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Metascience

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The puzzle of idealization

Angela Potochnik: Idealization and the aims of science. Chicago: The University of Chicago Press, 2017, 288 pp. $45.00 HB
  • N. Emrah AydinonatEmail author
Book Review

Idealization and the aims of science by Angela Potochnik is an ambitious book that invites us to view science as a “project of limited human beings” (12), who are trying to make sense of the complex world they are living in. Once we accept this, Potochnik argues, it is easier to understand why idealization is so prevalent in science and how it can play a positive representational role. However, she adds, to make sense of this role, we must also accept that the primary epistemic aim of science is understanding, not truth. The book explores the implications of this argument: it challenges common conceptions of organization of phenomena and emphasizes the role of human characteristics and values in science. Idealization and the aims of science covers a wide range of topics in philosophy of science. It is impossible to be fair to its richness in a short review like this. Nevertheless, I will try to give an evenhanded overview of the book, before highlighting one of its pressing problems.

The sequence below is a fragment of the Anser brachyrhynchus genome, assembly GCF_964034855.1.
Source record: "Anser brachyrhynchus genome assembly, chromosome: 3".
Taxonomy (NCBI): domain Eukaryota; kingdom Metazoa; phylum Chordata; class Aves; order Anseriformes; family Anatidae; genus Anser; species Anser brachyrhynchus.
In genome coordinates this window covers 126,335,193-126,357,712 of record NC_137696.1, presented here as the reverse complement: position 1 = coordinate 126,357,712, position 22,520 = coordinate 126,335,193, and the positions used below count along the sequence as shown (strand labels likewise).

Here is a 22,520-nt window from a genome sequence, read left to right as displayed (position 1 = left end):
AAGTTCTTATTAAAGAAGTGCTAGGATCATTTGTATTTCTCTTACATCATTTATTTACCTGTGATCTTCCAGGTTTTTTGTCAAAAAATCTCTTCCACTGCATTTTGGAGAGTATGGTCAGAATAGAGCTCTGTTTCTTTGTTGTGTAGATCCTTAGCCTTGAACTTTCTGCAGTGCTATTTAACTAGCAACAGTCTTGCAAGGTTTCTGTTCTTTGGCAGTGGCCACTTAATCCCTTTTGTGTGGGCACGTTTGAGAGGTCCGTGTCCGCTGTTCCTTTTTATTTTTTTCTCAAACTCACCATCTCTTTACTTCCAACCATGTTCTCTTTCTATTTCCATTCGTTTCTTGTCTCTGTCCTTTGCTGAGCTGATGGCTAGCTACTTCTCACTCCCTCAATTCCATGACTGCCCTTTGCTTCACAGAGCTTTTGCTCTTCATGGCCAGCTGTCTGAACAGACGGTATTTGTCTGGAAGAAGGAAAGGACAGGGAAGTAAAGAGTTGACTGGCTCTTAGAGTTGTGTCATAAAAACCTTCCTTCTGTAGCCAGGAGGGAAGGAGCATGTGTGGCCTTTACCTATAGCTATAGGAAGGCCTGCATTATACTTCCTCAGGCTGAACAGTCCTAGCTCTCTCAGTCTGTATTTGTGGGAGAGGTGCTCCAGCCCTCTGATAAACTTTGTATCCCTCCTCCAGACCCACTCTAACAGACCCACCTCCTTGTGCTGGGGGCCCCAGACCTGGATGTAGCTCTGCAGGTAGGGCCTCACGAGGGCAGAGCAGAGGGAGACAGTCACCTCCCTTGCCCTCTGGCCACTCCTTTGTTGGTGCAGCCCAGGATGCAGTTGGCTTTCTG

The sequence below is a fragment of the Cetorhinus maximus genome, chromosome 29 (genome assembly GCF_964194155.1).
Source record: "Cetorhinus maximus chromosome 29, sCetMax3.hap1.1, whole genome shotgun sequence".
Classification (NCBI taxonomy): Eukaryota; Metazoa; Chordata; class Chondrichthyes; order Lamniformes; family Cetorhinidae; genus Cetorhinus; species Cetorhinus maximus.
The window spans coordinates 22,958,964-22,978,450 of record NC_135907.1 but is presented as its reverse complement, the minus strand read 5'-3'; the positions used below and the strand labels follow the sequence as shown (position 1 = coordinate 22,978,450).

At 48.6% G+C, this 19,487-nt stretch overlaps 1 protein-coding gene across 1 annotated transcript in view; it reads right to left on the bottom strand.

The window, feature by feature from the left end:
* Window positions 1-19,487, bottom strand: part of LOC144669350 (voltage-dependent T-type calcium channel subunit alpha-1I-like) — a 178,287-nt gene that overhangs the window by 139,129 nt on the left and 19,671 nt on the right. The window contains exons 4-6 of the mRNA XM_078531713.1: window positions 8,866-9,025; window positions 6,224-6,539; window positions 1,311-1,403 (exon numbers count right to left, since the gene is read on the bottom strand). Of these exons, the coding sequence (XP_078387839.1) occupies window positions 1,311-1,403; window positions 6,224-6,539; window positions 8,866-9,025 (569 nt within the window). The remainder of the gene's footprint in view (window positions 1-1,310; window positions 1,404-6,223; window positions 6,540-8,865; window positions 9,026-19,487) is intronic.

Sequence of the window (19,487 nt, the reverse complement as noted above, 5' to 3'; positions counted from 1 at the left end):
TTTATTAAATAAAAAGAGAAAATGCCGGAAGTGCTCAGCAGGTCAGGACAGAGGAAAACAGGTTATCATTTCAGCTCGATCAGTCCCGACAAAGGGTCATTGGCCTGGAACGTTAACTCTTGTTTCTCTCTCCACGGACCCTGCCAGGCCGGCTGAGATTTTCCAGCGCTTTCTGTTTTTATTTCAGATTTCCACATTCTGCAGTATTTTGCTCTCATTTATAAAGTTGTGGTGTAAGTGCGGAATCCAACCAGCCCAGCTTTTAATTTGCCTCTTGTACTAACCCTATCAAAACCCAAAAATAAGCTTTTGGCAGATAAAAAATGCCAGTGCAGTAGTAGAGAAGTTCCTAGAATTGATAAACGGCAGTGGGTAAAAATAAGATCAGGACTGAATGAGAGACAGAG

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Notes

References

  1. Mäki, Uskali. 2013. On a Paradox of Truth, or How Not to Obscure the Issue of Whether Explanatory Models Can Be True. Journal of Economic Methodology 20(3): 268–279.  https://doi.org/10.1080/1350178X.2013.828869.CrossRefGoogle Scholar
  2. Reiss, Julian. 2012. The Explanation Paradox. Journal of Economic Methodology 19(1): 43–62.  https://doi.org/10.1080/1350178X.2012.661069.CrossRefGoogle Scholar

Copyright information

© Springer Nature B.V. 2019

Authors and Affiliations

  1. 1.Practical Philosophy, Faculty of Social SciencesUniversity of HelsinkiHelsinkiFinland

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